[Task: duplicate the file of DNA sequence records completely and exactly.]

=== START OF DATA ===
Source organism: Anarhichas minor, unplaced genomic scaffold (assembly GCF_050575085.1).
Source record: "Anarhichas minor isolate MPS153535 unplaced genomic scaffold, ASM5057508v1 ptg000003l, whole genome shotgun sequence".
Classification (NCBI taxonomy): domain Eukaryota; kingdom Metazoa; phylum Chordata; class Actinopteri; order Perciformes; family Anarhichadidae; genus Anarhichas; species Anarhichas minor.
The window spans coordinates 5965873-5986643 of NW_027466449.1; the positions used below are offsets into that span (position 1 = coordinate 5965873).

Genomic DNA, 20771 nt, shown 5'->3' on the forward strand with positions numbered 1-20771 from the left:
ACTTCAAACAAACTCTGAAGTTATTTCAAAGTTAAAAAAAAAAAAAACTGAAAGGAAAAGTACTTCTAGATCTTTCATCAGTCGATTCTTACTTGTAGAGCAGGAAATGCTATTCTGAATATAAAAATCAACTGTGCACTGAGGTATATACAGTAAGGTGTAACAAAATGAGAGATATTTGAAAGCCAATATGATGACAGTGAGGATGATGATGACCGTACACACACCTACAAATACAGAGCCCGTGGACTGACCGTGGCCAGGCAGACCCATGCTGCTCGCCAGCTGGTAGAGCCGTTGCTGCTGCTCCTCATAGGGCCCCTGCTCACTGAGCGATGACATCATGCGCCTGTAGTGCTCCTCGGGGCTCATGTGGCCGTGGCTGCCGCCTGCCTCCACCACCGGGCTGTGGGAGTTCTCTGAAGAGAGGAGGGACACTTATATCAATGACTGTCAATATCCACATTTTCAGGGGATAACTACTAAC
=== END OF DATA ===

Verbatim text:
Source organism: Anarhichas minor, unplaced genomic scaffold (assembly GCF_050575085.1).
Source record: "Anarhichas minor isolate MPS153535 unplaced genomic scaffold, ASM5057508v1 ptg000003l, whole genome shotgun sequence".
Classification (NCBI taxonomy): domain Eukaryota; kingdom Metazoa; phylum Chordata; class Actinopteri; order Perciformes; family Anarhichadidae; genus Anarhichas; species Anarhichas minor.
The window spans coordinates 5965873-5986643 of NW_027466449.1; the positions used below are offsets into that span (position 1 = coordinate 5965873).

Genomic DNA, 20771 nt, shown 5'->3' on the forward strand with positions numbered 1-20771 from the left:
ACTTCAAACAAACTCTGAAGTTATTTCAAAGTTAAAAAAAAAAAAAACTGAAAGGAAAAGTACTTCTAGATCTTTCATCAGTCGATTCTTACTTGTAGAGCAGGAAATGCTATTCTGAATATAAAAATCAACTGTGCACTGAGGTATATACAGTAAGGTGTAACAAAATGAGAGATATTTGAAAGCCAATATGATGACAGTGAGGATGATGATGACCGTACACACACCTACAAATACAGAGCCCGTGGACTGACCGTGGCCAGGCAGACCCATGCTGCTCGCCAGCTGGTAGAGCCGTTGCTGCTGCTCCTCATAGGGCCCCTGCTCACTGAGCGATGACATCATGCGCCTGTAGTGCTCCTCGGGGCTCATGTGGCCGTGGCTGCCGCCTGCCTCCACCACCGGGCTGTGGGAGTTCTCTGAAGAGAGGAGGGACACTTATATCAATGACTGTCAATATCCACATTTTCAGGGGATAACTACTAAC